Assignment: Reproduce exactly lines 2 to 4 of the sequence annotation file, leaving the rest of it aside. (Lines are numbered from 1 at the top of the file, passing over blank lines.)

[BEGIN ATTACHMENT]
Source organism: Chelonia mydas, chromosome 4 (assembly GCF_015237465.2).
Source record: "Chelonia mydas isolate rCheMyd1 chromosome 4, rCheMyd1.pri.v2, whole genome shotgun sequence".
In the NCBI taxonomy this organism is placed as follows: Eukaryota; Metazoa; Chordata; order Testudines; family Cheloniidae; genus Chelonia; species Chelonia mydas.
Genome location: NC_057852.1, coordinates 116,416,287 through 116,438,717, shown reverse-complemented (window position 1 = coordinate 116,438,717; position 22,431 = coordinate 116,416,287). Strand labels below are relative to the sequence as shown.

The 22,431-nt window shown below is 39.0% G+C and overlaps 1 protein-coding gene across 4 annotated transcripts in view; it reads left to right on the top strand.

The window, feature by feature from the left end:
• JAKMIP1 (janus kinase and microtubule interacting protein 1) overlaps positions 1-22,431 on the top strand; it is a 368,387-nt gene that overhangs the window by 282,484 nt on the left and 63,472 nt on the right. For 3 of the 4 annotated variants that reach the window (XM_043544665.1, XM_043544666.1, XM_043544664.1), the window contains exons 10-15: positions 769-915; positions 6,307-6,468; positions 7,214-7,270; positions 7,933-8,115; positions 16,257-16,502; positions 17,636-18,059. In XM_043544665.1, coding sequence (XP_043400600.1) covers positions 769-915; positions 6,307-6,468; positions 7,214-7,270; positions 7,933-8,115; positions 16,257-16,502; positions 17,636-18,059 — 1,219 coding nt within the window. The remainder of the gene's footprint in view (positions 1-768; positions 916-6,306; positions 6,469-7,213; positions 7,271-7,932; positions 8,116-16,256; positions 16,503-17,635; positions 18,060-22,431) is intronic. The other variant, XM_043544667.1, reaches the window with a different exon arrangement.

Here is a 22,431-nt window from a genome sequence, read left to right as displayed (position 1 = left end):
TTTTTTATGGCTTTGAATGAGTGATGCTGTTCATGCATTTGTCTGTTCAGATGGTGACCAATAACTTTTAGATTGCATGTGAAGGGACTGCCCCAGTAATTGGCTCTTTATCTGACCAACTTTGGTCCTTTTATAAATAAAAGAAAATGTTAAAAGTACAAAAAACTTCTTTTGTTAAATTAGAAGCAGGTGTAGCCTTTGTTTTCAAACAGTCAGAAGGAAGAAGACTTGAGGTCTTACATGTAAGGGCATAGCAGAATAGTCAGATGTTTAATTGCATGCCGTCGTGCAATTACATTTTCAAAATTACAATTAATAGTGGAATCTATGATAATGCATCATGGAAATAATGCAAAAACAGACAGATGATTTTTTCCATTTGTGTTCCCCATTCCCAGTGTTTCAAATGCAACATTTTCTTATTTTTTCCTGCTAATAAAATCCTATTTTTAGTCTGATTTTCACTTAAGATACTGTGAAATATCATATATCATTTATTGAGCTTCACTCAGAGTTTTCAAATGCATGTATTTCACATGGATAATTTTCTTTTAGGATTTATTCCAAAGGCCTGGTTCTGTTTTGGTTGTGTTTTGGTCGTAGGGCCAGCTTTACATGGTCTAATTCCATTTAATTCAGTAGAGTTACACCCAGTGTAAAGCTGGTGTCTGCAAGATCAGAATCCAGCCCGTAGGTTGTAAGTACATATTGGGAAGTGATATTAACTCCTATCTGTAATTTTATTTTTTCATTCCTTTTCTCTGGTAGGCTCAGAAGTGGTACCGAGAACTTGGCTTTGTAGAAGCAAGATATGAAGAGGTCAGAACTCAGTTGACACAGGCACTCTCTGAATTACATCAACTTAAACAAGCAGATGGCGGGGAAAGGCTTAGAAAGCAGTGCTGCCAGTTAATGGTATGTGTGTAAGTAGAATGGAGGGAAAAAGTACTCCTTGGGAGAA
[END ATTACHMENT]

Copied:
Source record: "Chelonia mydas isolate rCheMyd1 chromosome 4, rCheMyd1.pri.v2, whole genome shotgun sequence".
In the NCBI taxonomy this organism is placed as follows: Eukaryota; Metazoa; Chordata; order Testudines; family Cheloniidae; genus Chelonia; species Chelonia mydas.
Genome location: NC_057852.1, coordinates 116,416,287 through 116,438,717, shown reverse-complemented (window position 1 = coordinate 116,438,717; position 22,431 = coordinate 116,416,287). Strand labels below are relative to the sequence as shown.